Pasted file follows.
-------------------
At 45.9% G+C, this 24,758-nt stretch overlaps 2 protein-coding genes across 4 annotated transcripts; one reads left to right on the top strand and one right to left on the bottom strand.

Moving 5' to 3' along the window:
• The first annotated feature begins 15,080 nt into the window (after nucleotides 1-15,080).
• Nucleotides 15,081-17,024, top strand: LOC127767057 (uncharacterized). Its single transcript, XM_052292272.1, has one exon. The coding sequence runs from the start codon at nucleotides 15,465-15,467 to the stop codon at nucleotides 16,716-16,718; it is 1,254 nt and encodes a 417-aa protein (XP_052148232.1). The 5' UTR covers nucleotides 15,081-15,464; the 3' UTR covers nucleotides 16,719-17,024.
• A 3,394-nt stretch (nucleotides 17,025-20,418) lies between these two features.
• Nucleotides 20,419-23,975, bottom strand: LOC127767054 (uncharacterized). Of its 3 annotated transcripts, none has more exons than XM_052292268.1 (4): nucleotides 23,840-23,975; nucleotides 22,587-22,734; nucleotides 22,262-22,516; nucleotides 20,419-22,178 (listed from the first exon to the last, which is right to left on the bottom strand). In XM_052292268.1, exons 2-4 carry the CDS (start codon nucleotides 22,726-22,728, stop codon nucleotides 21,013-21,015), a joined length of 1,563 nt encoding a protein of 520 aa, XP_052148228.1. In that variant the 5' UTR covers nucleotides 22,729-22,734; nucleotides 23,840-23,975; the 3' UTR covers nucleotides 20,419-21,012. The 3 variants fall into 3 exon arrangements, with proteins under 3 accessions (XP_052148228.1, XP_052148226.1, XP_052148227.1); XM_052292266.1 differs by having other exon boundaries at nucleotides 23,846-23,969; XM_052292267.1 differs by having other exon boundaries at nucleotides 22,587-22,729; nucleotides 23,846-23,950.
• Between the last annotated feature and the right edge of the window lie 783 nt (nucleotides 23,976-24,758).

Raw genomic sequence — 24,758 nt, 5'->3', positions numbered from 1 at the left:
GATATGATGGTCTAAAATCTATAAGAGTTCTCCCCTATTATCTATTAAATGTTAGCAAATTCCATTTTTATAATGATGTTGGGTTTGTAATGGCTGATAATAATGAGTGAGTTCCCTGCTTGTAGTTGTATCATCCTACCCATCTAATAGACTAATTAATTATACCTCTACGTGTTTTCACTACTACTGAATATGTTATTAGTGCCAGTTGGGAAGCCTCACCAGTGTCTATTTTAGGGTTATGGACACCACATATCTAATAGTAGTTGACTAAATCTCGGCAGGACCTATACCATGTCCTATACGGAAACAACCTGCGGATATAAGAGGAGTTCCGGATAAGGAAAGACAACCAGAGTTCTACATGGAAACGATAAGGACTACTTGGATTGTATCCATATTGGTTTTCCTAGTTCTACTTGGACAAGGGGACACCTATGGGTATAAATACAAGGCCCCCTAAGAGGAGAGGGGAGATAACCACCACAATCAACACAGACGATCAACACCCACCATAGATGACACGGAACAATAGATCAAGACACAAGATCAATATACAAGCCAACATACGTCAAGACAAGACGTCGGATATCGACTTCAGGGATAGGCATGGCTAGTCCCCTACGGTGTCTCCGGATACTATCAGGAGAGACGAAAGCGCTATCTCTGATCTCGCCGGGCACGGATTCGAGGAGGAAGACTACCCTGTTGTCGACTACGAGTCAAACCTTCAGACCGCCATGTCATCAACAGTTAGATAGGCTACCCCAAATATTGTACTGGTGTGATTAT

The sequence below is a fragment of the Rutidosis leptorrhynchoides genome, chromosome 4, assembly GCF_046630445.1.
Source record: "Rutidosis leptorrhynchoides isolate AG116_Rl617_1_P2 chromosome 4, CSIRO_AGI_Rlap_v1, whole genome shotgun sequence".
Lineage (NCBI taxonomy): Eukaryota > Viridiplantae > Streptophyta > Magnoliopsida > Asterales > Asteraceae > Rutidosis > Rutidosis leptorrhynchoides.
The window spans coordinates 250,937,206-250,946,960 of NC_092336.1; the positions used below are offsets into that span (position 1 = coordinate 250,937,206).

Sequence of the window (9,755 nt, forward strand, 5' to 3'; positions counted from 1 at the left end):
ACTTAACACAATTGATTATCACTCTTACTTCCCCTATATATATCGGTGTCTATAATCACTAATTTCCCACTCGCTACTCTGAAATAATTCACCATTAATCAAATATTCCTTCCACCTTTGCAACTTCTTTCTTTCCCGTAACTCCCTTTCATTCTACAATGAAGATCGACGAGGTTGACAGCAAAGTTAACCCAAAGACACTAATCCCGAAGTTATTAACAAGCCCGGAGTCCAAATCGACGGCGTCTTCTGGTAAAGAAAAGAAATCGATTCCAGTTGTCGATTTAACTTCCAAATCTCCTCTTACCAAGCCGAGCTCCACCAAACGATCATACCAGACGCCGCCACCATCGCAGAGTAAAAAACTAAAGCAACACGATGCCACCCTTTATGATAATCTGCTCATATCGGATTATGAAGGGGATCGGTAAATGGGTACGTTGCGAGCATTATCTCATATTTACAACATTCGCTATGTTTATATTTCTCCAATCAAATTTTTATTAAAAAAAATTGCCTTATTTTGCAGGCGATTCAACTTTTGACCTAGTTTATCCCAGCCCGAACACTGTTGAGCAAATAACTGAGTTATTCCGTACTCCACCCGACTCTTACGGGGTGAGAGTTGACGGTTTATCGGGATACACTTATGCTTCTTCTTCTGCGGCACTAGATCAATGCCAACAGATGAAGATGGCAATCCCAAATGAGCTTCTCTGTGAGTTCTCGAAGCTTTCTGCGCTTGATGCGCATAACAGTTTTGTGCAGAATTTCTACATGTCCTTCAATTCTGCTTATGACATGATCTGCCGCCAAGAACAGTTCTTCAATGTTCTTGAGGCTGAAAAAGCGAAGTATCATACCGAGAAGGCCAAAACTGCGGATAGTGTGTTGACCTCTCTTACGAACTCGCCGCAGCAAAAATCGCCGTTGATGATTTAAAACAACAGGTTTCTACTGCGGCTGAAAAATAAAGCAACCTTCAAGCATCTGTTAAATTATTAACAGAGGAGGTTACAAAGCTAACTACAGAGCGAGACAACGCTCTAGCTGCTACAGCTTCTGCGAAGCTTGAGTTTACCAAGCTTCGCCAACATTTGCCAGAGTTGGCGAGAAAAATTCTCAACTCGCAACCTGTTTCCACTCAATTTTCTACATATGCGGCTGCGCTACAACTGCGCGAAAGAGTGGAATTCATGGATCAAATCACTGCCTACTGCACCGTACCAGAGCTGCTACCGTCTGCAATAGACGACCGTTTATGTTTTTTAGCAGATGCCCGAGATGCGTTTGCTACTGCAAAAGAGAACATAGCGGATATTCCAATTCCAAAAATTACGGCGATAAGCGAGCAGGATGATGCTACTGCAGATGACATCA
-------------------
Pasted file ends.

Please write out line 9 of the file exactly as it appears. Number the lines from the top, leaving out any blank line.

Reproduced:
GATATGATGGTCTAAAATCTATAAGAGTTCTCCCCTATTATCTATTAAATGTTAGCAAATTCCATTTTTATAATGATGTTGGGTTTGTAATGGCTGATAATAATGAGTGAGTTCCCTGCTTGTAGTTGTATCATCCTACCCATCTAATAGACTAATTAATTATACCTCTACGTGTTTTCACTACTACTGAATATGTTATTAGTGCCAGTTGGGAAGCCTCACCAGTGTCTATTTTAGGGTTATGGACACCACATATCTAATAGTAGTTGACTAAATCTCGGCAGGACCTATACCATGTCCTATACGGAAACAACCTGCGGATATAAGAGGAGTTCCGGATAAGGAAAGACAACCAGAGTTCTACATGGAAACGATAAGGACTACTTGGATTGTATCCATATTGGTTTTCCTAGTTCTACTTGGACAAGGGGACACCTATGGGTATAAATACAAGGCCCCCTAAGAGGAGAGGGGAGATAACCACCACAATCAACACAGACGATCAACACCCACCATAGATGACACGGAACAATAGATCAAGACACAAGATCAATATACAAGCCAACATACGTCAAGACAAGACGTCGGATATCGACTTCAGGGATAGGCATGGCTAGTCCCCTACGGTGTCTCCGGATACTATCAGGAGAGACGAAAGCGCTATCTCTGATCTCGCCGGGCACGGATTCGAGGAGGAAGACTACCCTGTTGTCGACTACGAGTCAAACCTTCAGACCGCCATGTCATCAACAGTTAGATAGGCTACCCCAAATATTGTACTGGTGTGATTAT